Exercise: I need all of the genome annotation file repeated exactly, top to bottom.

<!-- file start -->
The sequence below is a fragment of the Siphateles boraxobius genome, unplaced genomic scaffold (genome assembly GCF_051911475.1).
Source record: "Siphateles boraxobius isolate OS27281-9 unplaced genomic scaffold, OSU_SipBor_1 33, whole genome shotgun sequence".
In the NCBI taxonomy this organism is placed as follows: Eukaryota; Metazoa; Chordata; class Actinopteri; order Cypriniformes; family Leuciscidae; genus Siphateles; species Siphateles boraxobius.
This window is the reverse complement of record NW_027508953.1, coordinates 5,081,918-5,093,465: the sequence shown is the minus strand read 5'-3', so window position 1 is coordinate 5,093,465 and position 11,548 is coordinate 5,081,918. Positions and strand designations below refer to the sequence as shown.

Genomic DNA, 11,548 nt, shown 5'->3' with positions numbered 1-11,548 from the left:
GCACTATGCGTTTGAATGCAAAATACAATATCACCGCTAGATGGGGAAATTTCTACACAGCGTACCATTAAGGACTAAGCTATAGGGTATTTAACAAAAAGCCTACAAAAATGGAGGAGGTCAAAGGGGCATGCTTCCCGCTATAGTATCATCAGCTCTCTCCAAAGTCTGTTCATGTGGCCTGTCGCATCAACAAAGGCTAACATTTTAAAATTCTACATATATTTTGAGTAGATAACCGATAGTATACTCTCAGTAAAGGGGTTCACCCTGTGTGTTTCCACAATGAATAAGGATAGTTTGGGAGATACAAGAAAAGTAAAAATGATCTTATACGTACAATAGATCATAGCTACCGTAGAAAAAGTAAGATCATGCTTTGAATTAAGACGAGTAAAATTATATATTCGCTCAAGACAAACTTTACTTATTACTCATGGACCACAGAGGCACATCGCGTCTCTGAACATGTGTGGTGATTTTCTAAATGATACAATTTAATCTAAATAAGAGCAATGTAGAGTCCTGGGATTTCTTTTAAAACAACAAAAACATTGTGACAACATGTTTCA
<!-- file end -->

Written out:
The sequence below is a fragment of the Siphateles boraxobius genome, unplaced genomic scaffold (genome assembly GCF_051911475.1).
Source record: "Siphateles boraxobius isolate OS27281-9 unplaced genomic scaffold, OSU_SipBor_1 33, whole genome shotgun sequence".
In the NCBI taxonomy this organism is placed as follows: Eukaryota; Metazoa; Chordata; class Actinopteri; order Cypriniformes; family Leuciscidae; genus Siphateles; species Siphateles boraxobius.
This window is the reverse complement of record NW_027508953.1, coordinates 5,081,918-5,093,465: the sequence shown is the minus strand read 5'-3', so window position 1 is coordinate 5,093,465 and position 11,548 is coordinate 5,081,918. Positions and strand designations below refer to the sequence as shown.

Genomic DNA, 11,548 nt, shown 5'->3' with positions numbered 1-11,548 from the left:
GCACTATGCGTTTGAATGCAAAATACAATATCACCGCTAGATGGGGAAATTTCTACACAGCGTACCATTAAGGACTAAGCTATAGGGTATTTAACAAAAAGCCTACAAAAATGGAGGAGGTCAAAGGGGCATGCTTCCCGCTATAGTATCATCAGCTCTCTCCAAAGTCTGTTCATGTGGCCTGTCGCATCAACAAAGGCTAACATTTTAAAATTCTACATATATTTTGAGTAGATAACCGATAGTATACTCTCAGTAAAGGGGTTCACCCTGTGTGTTTCCACAATGAATAAGGATAGTTTGGGAGATACAAGAAAAGTAAAAATGATCTTATACGTACAATAGATCATAGCTACCGTAGAAAAAGTAAGATCATGCTTTGAATTAAGACGAGTAAAATTATATATTCGCTCAAGACAAACTTTACTTATTACTCATGGACCACAGAGGCACATCGCGTCTCTGAACATGTGTGGTGATTTTCTAAATGATACAATTTAATCTAAATAAGAGCAATGTAGAGTCCTGGGATTTCTTTTAAAACAACAAAAACATTGTGACAACATGTTTCA